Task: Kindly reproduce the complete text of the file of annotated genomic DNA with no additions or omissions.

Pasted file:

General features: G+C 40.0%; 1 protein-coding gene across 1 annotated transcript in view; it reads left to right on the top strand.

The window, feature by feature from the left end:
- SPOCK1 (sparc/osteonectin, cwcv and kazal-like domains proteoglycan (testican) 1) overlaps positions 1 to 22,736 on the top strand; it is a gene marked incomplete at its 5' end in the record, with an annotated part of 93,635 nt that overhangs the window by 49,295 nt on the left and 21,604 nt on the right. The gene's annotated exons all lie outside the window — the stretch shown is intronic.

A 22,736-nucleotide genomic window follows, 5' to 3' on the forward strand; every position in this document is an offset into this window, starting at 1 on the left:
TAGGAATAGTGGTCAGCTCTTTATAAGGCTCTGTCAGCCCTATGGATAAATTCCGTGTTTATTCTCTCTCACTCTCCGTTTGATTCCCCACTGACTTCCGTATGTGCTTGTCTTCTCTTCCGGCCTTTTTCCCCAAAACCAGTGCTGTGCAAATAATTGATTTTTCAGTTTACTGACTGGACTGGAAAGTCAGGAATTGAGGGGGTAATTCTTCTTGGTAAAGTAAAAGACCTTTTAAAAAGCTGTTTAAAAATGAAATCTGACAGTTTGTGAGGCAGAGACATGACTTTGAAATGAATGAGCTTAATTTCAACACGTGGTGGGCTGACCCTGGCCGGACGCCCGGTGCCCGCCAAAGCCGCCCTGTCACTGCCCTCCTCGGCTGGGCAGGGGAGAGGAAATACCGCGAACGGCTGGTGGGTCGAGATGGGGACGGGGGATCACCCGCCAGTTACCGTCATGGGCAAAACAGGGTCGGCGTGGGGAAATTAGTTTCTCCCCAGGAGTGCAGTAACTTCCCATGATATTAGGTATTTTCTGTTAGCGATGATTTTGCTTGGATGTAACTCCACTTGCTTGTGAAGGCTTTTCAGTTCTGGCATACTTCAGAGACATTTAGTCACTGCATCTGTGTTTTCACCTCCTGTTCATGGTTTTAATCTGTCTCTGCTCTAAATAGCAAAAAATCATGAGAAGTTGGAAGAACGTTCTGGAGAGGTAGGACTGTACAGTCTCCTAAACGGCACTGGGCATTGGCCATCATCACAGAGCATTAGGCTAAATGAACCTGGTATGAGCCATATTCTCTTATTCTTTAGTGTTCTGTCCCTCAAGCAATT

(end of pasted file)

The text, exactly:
General features: G+C 40.0%; 1 protein-coding gene across 1 annotated transcript in view; it reads left to right on the top strand.

The window, feature by feature from the left end:
- SPOCK1 (sparc/osteonectin, cwcv and kazal-like domains proteoglycan (testican) 1) overlaps positions 1 to 22,736 on the top strand; it is a gene marked incomplete at its 5' end in the record, with an annotated part of 93,635 nt that overhangs the window by 49,295 nt on the left and 21,604 nt on the right. The gene's annotated exons all lie outside the window — the stretch shown is intronic.

A 22,736-nucleotide genomic window follows, 5' to 3' on the forward strand; every position in this document is an offset into this window, starting at 1 on the left:
TAGGAATAGTGGTCAGCTCTTTATAAGGCTCTGTCAGCCCTATGGATAAATTCCGTGTTTATTCTCTCTCACTCTCCGTTTGATTCCCCACTGACTTCCGTATGTGCTTGTCTTCTCTTCCGGCCTTTTTCCCCAAAACCAGTGCTGTGCAAATAATTGATTTTTCAGTTTACTGACTGGACTGGAAAGTCAGGAATTGAGGGGGTAATTCTTCTTGGTAAAGTAAAAGACCTTTTAAAAAGCTGTTTAAAAATGAAATCTGACAGTTTGTGAGGCAGAGACATGACTTTGAAATGAATGAGCTTAATTTCAACACGTGGTGGGCTGACCCTGGCCGGACGCCCGGTGCCCGCCAAAGCCGCCCTGTCACTGCCCTCCTCGGCTGGGCAGGGGAGAGGAAATACCGCGAACGGCTGGTGGGTCGAGATGGGGACGGGGGATCACCCGCCAGTTACCGTCATGGGCAAAACAGGGTCGGCGTGGGGAAATTAGTTTCTCCCCAGGAGTGCAGTAACTTCCCATGATATTAGGTATTTTCTGTTAGCGATGATTTTGCTTGGATGTAACTCCACTTGCTTGTGAAGGCTTTTCAGTTCTGGCATACTTCAGAGACATTTAGTCACTGCATCTGTGTTTTCACCTCCTGTTCATGGTTTTAATCTGTCTCTGCTCTAAATAGCAAAAAATCATGAGAAGTTGGAAGAACGTTCTGGAGAGGTAGGACTGTACAGTCTCCTAAACGGCACTGGGCATTGGCCATCATCACAGAGCATTAGGCTAAATGAACCTGGTATGAGCCATATTCTCTTATTCTTTAGTGTTCTGTCCCTCAAGCAATT